What CE should provide
In 2004, I chose a new path in my dental hygiene career. In addition to my writing and speaking roles, I assumed the position of adjunct faculty at a local dental hygiene program.
In 2004, I chose a new path in my dental hygiene career. In addition to my writing and speaking roles, I assumed the position of adjunct faculty at a local dental hygiene program. Simultaneously, mentors encouraged me to purse a master’s degree. I had completed my bachelor’s degree in health science over 20 years ago, so the thought of going back to school with a family and my new work responsibilities was a bit daunting.
Consequently, I investigated a number of programs and decided on a local program that provided a master’s in education while utilizing instructional design, a blend of technology and media to enhance the adult educational experience. It is an online program, but, as with most online educational opportunities, there are some physical components. The first online class began in September 2004, and was a basic introduction to the instructional design process.
Online programs can actually require more effort than physical classes. But I enjoyed this session immensely, and I was hooked. The second required class was a session titled, “Adults as Learners.” This class was actually a “real” class that I attended this past spring. While the first class was very structured, this class and the instructor provided a very interactive and fun learning experience.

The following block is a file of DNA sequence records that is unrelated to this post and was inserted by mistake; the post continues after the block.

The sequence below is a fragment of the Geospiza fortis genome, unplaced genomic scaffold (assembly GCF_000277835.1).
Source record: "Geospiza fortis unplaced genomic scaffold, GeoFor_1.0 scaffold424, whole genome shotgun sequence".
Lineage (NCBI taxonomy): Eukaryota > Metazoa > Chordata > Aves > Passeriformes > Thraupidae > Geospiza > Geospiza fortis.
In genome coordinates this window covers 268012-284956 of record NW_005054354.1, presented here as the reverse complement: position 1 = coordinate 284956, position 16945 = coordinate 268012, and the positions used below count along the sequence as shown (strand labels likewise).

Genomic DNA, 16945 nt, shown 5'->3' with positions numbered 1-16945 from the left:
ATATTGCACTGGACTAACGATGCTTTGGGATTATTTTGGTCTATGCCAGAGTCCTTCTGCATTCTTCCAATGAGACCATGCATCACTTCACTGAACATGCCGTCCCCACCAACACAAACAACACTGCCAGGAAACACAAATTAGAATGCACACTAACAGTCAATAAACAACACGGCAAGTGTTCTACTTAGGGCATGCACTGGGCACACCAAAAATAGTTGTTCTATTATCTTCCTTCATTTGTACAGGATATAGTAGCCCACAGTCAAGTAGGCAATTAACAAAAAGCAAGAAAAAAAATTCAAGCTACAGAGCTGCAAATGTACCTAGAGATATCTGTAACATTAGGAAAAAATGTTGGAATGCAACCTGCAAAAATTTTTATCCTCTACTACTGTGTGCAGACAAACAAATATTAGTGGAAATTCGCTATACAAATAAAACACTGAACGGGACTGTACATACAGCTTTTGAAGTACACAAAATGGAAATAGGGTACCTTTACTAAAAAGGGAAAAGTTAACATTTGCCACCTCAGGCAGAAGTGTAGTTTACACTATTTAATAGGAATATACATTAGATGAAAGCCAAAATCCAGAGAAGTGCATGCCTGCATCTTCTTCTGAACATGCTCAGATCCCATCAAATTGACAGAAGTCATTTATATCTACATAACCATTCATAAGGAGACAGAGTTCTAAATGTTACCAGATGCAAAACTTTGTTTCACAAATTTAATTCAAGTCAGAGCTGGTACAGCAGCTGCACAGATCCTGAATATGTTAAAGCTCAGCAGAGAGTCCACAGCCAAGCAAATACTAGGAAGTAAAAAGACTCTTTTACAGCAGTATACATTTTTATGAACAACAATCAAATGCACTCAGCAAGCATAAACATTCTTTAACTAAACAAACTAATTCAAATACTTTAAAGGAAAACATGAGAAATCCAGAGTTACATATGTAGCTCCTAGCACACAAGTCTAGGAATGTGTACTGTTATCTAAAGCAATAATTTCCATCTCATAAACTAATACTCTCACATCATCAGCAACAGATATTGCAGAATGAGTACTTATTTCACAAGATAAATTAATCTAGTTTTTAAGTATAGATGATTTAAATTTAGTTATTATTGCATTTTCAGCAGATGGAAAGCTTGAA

As I was reviewing the objectives of the class, I realized that many of the things we discussed would be appropriate to share in a continuing education column. As dental professionals, we are required and motivated to take a variety of continuing education programs. But do these programs treat us as “adults?” How does a speaker or any instructor, prepare to teach a group of adult individuals from a variety of backgrounds and interests, and manage to enhance their overall educational experience? This was the focus of the course and I will hopefully share my own enlightenment, so that you may become a more discriminating consumer of dental hygiene continuing education.
“In general, adults want to make sense of their world, find meaning and be effective in what they value. This is what fuels motivation to learn.”1 As dental professionals, we constantly strive to make sense of the ever evolving science of dentistry and dental hygiene. We attempt to find the meaning and relevance of new research and how it affects our day to day clinical skills. We value the care we provide to our patients. Among others, these particular motivators drive us to seek continuing education programs.